1. Limited time only! Sign up for a free 30min personal tutor trial with Chegg Tutors
    Dismiss Notice
Dismiss Notice
Join Physics Forums Today!
The friendliest, high quality science and math community on the planet! Everyone who loves science is here!

Should I take Matlab for Physics ?

  1. Nov 25, 2013 #1
    Should I take "Matlab for Physics"?

    So this is one of those questions...

    Next semester my Physics department is offering a special course "Matlab for Physics". It's being taught by a well known and respected professor so I'm doubly sure the content covered will be relevant to research in Physics. The part that I'm unsure about is that my schedule is slightly packed and this class would probably take the place of Quantum Mechanics II.

    I plan on going to graduate school for Materials Science so QM II would definitely be useful I think. On the other hand I haven't had much experience in programming or numerical software (I took a course in C++ years ago and have used it off and on since then). My schedule with this course would be:

    Spanish 4 (required for degree) = 4 cr. hr.
    Modern Optics w/ lab (required) = 4 cr. hr.
    Matlab for Physics *or* Quantum Mechanics II = 3 or 4 cr. hr. respectively
    Physics Research = 2-4 cr. hr.

    So assuming I take 4 cr. hr. for research, my total would be 15 with Matlab or 16 with QM. I could risk taking both for 19 cr. hr. but I'm not sure how comfortable I am with that. If that looks like the best option then please still say so as nothing is final.

    Any opinion on this would be greatly appreciated!
    Thanks in advance.
     
    Last edited: Nov 25, 2013
  2. jcsd
  3. Nov 25, 2013 #2
    Upon reviewing the requirements for a Materials Science PhD (only look at UCLA and UWash@Seattle so far), general quantum mechanics doesn't seem to be a major component. Because of this, is it safe to assume that taking QM II would, while not a waste, be less valuable than the Matlab course?
     
  4. Nov 25, 2013 #3

    Mark44

    Staff: Mentor

    IMO, the Matlab course would be a good investment of your time and efforts.
     
  5. Nov 25, 2013 #4

    Student100

    User Avatar
    Education Advisor
    Gold Member

    I agree with Mark.
     
  6. Nov 25, 2013 #5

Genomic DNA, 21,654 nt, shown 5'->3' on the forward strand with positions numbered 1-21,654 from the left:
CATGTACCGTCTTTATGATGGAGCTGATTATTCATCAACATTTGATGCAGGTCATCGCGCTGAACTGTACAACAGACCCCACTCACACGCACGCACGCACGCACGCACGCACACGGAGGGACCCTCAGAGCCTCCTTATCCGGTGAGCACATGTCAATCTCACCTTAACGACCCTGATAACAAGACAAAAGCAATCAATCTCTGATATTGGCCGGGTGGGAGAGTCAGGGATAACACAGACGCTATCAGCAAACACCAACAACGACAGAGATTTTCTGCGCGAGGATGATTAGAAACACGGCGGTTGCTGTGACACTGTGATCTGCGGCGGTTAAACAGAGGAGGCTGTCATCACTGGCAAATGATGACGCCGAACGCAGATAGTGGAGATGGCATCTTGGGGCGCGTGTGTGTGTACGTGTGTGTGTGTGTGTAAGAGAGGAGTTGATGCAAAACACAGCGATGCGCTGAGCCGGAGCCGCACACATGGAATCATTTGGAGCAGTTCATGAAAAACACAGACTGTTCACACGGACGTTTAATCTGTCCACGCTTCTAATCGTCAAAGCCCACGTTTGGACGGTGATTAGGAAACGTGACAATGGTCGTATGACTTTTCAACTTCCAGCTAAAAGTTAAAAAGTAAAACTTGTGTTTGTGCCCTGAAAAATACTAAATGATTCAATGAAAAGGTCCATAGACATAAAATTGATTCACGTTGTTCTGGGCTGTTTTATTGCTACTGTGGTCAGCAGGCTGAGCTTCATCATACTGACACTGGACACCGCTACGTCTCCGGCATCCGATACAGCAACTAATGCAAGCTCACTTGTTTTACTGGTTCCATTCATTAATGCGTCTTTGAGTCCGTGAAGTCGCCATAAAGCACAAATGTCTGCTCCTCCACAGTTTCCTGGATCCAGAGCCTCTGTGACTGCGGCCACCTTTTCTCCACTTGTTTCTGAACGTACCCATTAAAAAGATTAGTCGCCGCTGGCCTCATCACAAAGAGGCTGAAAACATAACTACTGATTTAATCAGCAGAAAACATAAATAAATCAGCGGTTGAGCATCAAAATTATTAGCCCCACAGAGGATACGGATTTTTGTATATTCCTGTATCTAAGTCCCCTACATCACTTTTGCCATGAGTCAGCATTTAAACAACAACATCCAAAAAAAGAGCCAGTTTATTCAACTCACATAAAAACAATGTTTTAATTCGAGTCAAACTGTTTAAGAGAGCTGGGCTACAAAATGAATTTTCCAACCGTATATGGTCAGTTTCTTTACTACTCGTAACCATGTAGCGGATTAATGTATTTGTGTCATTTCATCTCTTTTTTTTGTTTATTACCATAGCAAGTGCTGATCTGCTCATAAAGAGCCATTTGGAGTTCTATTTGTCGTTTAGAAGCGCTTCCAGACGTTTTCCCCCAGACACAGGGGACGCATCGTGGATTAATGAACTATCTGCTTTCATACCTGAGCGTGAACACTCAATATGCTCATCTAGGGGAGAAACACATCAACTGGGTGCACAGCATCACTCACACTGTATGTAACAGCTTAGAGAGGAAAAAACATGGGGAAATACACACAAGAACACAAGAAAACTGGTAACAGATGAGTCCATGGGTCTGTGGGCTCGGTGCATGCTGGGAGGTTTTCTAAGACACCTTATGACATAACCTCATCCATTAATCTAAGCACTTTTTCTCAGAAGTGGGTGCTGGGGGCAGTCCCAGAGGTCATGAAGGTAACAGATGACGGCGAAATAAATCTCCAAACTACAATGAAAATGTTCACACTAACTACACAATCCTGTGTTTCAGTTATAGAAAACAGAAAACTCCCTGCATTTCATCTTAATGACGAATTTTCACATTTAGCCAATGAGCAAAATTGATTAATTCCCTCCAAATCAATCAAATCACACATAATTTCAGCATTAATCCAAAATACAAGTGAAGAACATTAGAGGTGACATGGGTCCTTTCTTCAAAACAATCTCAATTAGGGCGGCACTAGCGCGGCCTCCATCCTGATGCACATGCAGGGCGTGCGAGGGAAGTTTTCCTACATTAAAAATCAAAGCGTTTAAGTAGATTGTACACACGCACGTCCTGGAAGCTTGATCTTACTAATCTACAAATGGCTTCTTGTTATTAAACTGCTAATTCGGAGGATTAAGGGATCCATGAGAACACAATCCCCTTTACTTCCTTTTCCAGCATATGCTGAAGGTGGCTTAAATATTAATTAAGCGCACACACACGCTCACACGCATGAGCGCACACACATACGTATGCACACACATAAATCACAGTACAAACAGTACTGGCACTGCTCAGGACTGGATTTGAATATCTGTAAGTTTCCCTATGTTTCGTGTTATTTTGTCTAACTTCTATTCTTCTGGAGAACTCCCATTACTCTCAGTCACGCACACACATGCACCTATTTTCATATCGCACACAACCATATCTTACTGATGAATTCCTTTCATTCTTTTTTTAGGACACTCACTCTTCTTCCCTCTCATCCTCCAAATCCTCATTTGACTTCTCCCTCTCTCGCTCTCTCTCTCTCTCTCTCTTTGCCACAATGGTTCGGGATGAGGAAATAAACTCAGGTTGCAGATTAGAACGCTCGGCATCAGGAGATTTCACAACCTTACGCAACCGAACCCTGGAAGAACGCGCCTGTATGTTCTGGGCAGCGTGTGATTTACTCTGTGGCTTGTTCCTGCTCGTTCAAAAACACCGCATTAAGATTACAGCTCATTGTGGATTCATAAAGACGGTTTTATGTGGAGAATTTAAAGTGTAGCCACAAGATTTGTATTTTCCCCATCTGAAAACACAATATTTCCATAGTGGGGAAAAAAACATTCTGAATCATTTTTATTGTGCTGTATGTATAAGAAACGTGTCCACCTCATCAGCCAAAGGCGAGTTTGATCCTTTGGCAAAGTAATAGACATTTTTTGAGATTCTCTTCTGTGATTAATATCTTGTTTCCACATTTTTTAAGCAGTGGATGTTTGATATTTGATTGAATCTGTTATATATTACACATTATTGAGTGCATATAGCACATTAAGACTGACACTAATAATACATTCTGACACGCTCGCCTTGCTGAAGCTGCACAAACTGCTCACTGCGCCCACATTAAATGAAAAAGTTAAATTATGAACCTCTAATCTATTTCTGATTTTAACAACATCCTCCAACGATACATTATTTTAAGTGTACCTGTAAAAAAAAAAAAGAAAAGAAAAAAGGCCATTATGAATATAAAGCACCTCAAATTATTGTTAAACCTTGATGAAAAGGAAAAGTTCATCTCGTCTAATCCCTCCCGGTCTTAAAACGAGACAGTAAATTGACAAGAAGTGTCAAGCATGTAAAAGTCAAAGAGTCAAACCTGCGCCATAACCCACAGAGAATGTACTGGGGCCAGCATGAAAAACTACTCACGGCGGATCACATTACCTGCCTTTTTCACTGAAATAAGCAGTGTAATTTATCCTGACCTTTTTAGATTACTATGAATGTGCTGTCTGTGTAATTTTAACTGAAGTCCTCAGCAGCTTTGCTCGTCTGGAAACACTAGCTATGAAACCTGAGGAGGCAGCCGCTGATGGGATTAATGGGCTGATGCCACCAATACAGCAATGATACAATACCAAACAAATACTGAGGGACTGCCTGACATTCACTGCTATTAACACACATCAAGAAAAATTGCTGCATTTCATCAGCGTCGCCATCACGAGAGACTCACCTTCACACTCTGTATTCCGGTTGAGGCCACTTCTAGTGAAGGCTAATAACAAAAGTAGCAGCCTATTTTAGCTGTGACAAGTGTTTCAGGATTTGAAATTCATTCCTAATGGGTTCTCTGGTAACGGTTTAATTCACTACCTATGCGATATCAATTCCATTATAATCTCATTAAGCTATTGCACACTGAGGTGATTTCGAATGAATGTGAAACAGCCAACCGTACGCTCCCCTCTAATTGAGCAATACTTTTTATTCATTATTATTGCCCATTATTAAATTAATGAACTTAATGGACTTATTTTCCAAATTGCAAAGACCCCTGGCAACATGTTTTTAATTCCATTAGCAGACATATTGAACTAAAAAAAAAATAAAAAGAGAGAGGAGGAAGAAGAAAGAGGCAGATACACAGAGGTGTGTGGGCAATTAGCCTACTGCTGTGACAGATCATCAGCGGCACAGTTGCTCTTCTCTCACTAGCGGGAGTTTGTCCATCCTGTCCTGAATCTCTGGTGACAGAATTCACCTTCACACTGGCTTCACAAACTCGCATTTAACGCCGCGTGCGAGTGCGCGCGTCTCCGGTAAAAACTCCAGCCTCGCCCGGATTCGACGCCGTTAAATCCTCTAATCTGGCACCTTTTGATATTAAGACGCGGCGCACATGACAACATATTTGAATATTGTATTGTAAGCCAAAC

I also agree. Matlab is a practical skill that will be far more useful than studying quantum mechanics in almost all endeavors.
     
  7. Nov 26, 2013 #6

    cgk

    User Avatar
    Science Advisor

    I'd like to second the previous opinions, too. Basic computing skills are extremely valuable, and taking the Matlab course might even be the better choice if you actually *are* focusing on advanced QM later on.
     
  8. Nov 26, 2013 #7
    If you've never done any programming then it will be very useful. Otherwise just I'd say teach yourself. It's a very straight forward language designed to make it easy to work with matrices etc.

    Here some more info:
     
  9. Nov 26, 2013 #8

    Student100

    User Avatar
    Education Advisor
    Gold Member

    There is more benefit in this MatLab class than simply learning MatLab.

    It's being taught by the physics department, which is interesting (to me anyway, I took it in the engineering department). So technically, while he’s learning MatLab, he will also - hopefully - be learning/reinforcing the physics he has learned.

    I think this has weighed in on people's recommendations here.
     
  10. Nov 26, 2013 #9
    Thanks for all the input. Yeah the requirements for the course are upper level mechanics and the first upper level EM course so I would assume there would be a reinforcement of things learned in those classes.

    Here's a brief description of the class from a flyer.

    MatLab for Physics:

    Physics with displays and
    animations, not formulas

    Movies of system dynamics with
    real time (cyclotron ex.)

    Hands on student involvement

    Mechanics (441) and
    Electromagnetism (401) or
    equivalent completed or
    concurrent
     
Know someone interested in this topic? Share this thread via Reddit, Google+, Twitter, or Facebook




Similar Discussions: Should I take Matlab for Physics ?
Loading...